A region rich with the finest in crafts

By Jane Roy Brown
Globe Correspondent / May 23, 2010

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GREENFIELD — On a bright, raw April morning, Spencer Peterman hoists an 80-pound stump from the floor of his milling shed and shoves it onto the end of a metal bar at chest height. A hole drilled through the center allows the stump to slide onto the bar like a massive bead. Peterman, a stocky man who is wearing loggers’ thick canvas overalls and a flip-up face guard, explains that like all the wood he turns into handsome bowls and cutting boards, this chunk was sliced from a dying tree laced with intriguing patterns of decay.

“This is a green business,’’ he says. “I don’t use any healthy trees, and there’s almost no waste.’’

Then the machine revs, the massive stump dissolves into a blur, and chips bounce off Peterman’s face guard. Within 10 minutes he pries off the bottom of the stump to reveal the rough outer surface of a large wooden bowl. By lunchtime, he will have changed the blade several times to produce a nested stack of bark-edged bowls to be sanded, oiled, and buffed.

In Peterman’s showroom in neighboring Turners Falls, samples of satiny woodenware line shelves and hundreds of pieces are packed off to crafts shows, galleries, and individual buyers. “There’s nothing like this on the West Coast,’’ says this native of Washington state about the thriving crafts market on the Eastern Sea board. “We’re really fortunate here. Gallery owners out West come out here to the crafts shows, because there are very few out there.’’

In northwestern Massachusetts alone, not counting the Berkshires, nearly two dozen shows and festivals each year display work by hundreds of artisans, from the twice-yearly juried shows in Old Deerfield and Paradise City (Northampton) to the open-studio tours and festivals in small villages like Colrain.

Through this lively marketplace, Peterman’s work has found its way into the homes of Kevin Costner, Calvin Klein, Uma Thurman, and Steven Spielberg. Yet he sells seconds in his showroom for as little as $15. “We compete with manufacturers in China, but you can’t see where those things are made,’’ he says.

For various reasons, the hills (and valleys) here are alive with hundreds of artisans — quilters, spinners, weavers, felters, potters, glass workers, wood turners, carvers, metalsmiths, jewelers, rug makers, fabric designers, and basket weavers — not to mention fine artists (painters, sculptors, and the like). Some people say craftspeople have been drawn to the region’s rural scenery, relaxed lifestyle, and ample supply of cheap studio space in old barns and mill buildings. Others credit the back-to-the-landers of the 1960s and ’70s, who streamed out to the country to grow and make everything they needed.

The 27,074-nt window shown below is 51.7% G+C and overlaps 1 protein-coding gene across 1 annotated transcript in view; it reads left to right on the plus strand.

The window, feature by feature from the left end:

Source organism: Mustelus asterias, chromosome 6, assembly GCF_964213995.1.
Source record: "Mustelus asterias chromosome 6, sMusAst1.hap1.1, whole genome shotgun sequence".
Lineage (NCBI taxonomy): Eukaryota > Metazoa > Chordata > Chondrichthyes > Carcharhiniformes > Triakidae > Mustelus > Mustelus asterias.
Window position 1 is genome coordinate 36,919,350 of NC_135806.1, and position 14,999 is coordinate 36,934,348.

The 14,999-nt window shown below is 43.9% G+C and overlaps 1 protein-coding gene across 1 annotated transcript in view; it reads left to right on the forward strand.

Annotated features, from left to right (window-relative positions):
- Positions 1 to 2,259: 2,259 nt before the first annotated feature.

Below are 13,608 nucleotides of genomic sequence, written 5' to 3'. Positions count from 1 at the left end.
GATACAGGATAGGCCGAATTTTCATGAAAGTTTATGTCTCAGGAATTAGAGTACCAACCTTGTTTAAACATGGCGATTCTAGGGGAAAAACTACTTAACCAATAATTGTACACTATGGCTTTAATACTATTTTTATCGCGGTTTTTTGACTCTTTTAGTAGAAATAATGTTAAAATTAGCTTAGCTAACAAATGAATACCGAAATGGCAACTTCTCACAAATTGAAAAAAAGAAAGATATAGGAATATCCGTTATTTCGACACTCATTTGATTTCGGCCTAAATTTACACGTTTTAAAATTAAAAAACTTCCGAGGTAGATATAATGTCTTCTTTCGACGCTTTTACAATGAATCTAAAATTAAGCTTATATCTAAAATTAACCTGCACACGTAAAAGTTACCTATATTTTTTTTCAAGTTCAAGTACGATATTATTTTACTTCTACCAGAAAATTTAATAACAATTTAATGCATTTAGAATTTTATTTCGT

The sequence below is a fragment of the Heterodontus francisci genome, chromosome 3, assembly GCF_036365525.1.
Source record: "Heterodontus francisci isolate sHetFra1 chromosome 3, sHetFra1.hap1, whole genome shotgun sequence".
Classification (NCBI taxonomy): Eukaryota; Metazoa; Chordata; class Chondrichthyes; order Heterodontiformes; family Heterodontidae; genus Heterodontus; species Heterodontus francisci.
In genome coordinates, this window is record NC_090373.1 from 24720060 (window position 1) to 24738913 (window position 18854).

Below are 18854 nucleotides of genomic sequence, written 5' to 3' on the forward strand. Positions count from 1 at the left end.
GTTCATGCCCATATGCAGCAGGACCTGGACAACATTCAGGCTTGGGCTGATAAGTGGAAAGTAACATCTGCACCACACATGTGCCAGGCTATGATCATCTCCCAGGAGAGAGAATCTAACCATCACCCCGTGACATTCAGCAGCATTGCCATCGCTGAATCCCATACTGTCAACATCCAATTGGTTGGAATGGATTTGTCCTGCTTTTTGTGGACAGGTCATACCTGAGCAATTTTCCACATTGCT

No doubt all of these factors contribute to the vitality of the region’s crafts community. But history buffs trace the region’s rich legacy of craft to the early-20th-century Arts and Crafts Revival in Old Deerfield. It began when some curious women opened a trunk in the local museum and discovered a trove of 18th-century needlework. But that is a story in itself, and it unfolds at that same museum today, the Pocumtuck Valley Memorial Association, which has organized the Old Deerfield Crafts shows for 35 years.

Leigh Morrell, a farrier-turned-blacksmith in Colrain, has been swinging a hammer for longer than that, since 1970. Morrell, 60, and his son Justin, 32, operate their forge and a showroom, Morrell Metalsmiths, in their town of 1,880 people 20 minutes south of the Vermont border.

As Morrell fires up his forge, sending ripples of smoke through a bed of coal, he describes the morning’s task: to make a thumb latch, an old-fashioned door handle with a movable thumb piece that releases the latch. He clamps a slender steel rod with a pair of long-handled pliers and shoves it into the coals. While he and Justin narrate, Morrell hammers out the finished piece with the concise movements of a master. Both men enjoy the problem solving their craft demands and the way that metal behaves when heated. “It’s like modeling clay,’’ they say, almost in unison.

The Morrells’ adjoining showroom displays hat racks, hardware, chandeliers, and other hand-forged goods with simple, fluid lines. Justin crafted the intertwined steel legs supporting a glass tabletop from a single piece of metal.

As Peterman says, “We’re very fortunate to be able to buy handmade things.’’

The challenge is to find them. To make that easier, see below for a map of a self-guided driving tour of a Western Mass. Crafts Trail. The route includes individual studios that are open by appointment as well as galleries and retail shops.

Jane Roy Brown can be reached at